When my oldest son turned one, I took him off formula and handed him a sippy cup filled with milk.  He took one drink, scrunched up his face, cried out, and threw the cup on the floor.  For months I was wringing my hands, trying over and over to get him to drink the milk.  My family and friends would call from all over the country to see if I’d forced him to drink the milk yet.  I was strongly  encouraged to thirst him out.  To literally give him nothing else until he drank it.  Children MUST DRINK MILK, right?  Wrong!!  It was his pediatrician who gave me permission to trust my instinct.  Everything in me was screaming that I should not force something that was clearly undesirable.  I didn’t like the message that sent to my child.  Nobody in my life agreed with me but they finally let it go. Guess what; he’s nearly 13 and he’s fine–healthy and thriving without ever consuming another drop of milk.  7 years of elementary school they forced him to take, and me to pay for, milk every day because I refused to sign a paper saying he’s allergic.  I refused to coach him to lie.

As we grow into a world where “no” is rarely an option for us, we begin to use it inappropriately.  Think about a two-year old child. What is typically their favorite word?  It holds a lot of power–that which they have quickly learned they possess very little.  And so it begins.  And as we grow it becomes ever more confusing and complicated.  Can you count how many ways your life might be different if you’d just said “no”–to that last drink, to those credit card offers, to that come-on, that cigarette, that cupcake…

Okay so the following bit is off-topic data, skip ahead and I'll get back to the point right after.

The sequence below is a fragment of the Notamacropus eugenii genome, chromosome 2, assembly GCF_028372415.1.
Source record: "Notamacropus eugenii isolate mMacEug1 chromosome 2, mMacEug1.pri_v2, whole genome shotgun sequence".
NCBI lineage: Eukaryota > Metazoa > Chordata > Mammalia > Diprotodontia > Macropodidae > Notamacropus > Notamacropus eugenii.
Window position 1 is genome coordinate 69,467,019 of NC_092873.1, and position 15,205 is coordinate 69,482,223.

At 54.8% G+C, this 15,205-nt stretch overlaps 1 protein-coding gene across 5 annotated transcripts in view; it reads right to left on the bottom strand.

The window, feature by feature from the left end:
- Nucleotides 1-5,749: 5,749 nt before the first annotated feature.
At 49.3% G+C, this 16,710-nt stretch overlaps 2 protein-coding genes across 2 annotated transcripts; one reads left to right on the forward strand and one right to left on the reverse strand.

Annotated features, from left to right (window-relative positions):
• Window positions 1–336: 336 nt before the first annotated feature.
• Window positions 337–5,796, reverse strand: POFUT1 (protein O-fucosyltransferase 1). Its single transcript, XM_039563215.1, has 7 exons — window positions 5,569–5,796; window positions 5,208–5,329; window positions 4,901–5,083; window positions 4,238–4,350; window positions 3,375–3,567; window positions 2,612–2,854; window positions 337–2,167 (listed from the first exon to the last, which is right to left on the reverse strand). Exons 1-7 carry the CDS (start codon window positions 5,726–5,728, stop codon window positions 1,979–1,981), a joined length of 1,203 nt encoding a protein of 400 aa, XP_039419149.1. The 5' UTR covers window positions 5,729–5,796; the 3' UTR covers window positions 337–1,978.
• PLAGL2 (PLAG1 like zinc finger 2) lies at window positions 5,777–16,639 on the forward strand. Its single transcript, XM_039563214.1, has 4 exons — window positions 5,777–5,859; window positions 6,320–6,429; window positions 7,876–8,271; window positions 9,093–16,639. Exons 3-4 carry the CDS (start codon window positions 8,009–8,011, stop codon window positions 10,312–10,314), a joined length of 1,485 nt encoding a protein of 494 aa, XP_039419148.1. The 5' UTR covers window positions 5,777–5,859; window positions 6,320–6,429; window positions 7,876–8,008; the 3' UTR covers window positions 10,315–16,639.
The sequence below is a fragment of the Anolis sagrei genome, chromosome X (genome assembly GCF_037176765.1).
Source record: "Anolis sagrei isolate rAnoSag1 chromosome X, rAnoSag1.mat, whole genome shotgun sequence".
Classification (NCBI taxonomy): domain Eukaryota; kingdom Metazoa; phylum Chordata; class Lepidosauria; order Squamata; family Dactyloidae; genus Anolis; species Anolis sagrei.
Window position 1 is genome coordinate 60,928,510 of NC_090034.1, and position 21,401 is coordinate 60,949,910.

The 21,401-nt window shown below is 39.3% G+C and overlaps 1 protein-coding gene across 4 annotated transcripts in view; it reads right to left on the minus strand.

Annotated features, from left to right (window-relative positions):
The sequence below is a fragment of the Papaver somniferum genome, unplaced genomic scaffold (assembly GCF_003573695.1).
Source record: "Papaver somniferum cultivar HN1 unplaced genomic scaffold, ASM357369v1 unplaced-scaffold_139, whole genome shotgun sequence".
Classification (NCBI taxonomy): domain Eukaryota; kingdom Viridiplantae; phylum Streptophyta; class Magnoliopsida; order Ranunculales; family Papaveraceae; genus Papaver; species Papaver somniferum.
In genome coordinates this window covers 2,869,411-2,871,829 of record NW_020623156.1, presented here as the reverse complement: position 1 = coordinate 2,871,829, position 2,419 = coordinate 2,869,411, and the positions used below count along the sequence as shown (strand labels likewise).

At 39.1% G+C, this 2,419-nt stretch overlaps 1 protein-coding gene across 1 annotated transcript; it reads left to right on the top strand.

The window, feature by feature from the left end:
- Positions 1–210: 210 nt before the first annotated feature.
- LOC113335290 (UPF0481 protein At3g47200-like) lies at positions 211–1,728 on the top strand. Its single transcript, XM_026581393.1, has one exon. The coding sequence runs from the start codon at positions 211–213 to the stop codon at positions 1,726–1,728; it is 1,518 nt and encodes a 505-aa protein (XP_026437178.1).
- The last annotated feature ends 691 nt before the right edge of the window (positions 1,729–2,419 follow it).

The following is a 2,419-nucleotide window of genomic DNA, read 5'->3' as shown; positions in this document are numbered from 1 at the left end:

We can’t change anything in our past, we can only learn from it.  Please don’t play the blame game; it is useless and so very destructive.  We can use our past as a tool to move ahead with better habits, rich in the knowledge gained at The School Of Hard Knocks.  Careful now, over-use of “no” is not better than under-use.  The key is in balance.  Tune in to yourself, to your life, and to those who matter to you.  When you start saying “no” to the things that are truly negative you will see your life change in amazing ways you never imagined.  We are all going to do some things we don’t necessarily love doing, but we learn when to say “yes” because it serves a greater purpose.  We feel better about stepping outside our comfort zone–about saying “yes” when we should, when we might have said “no” in the past.

So far I’ve said “no” to food that was making me sick and keeping me overweight.  My health has improved drastically and I’ve lost 40 pounds.  I’ve said “no” to cigarettes and I’m 17 months free from their hold on me.  I’ve said “no” to people who use me shamelessly but don’t appreciate me, and my stress level has dropped immeasurably.  These were not the easy habits to break.  I still do lots of things I don’t want to do, but I do them with a much better attitude.  I do many things I never did before that I really enjoy. I give of myself because I want to, not because someone demands it. I take pride in my accomplishments, work hard to keep changing the negatives, and live in better balance by using (not abusing!) the power of “no”.


When Kids Are Cruel It Breaks Hearts

I have never in their lives counseled my children to lie about anything, until today.  Today I instructed my son to break my cardinal rule of absolutely no lying– and to do it quickly.  I tried not to cry.

Something you may not know about me, I have a child with Autism Spectrum Disorder.  We are so blessed.  He lives a very normal life.  We have had many years of the best teachers and school support staff, along with the best therapists.  If the Autism spectrum is a line that goes from zero to a hundred, my son started out at maybe fifteen, and is now at about five.  He’s going to go on and live a completely normal life.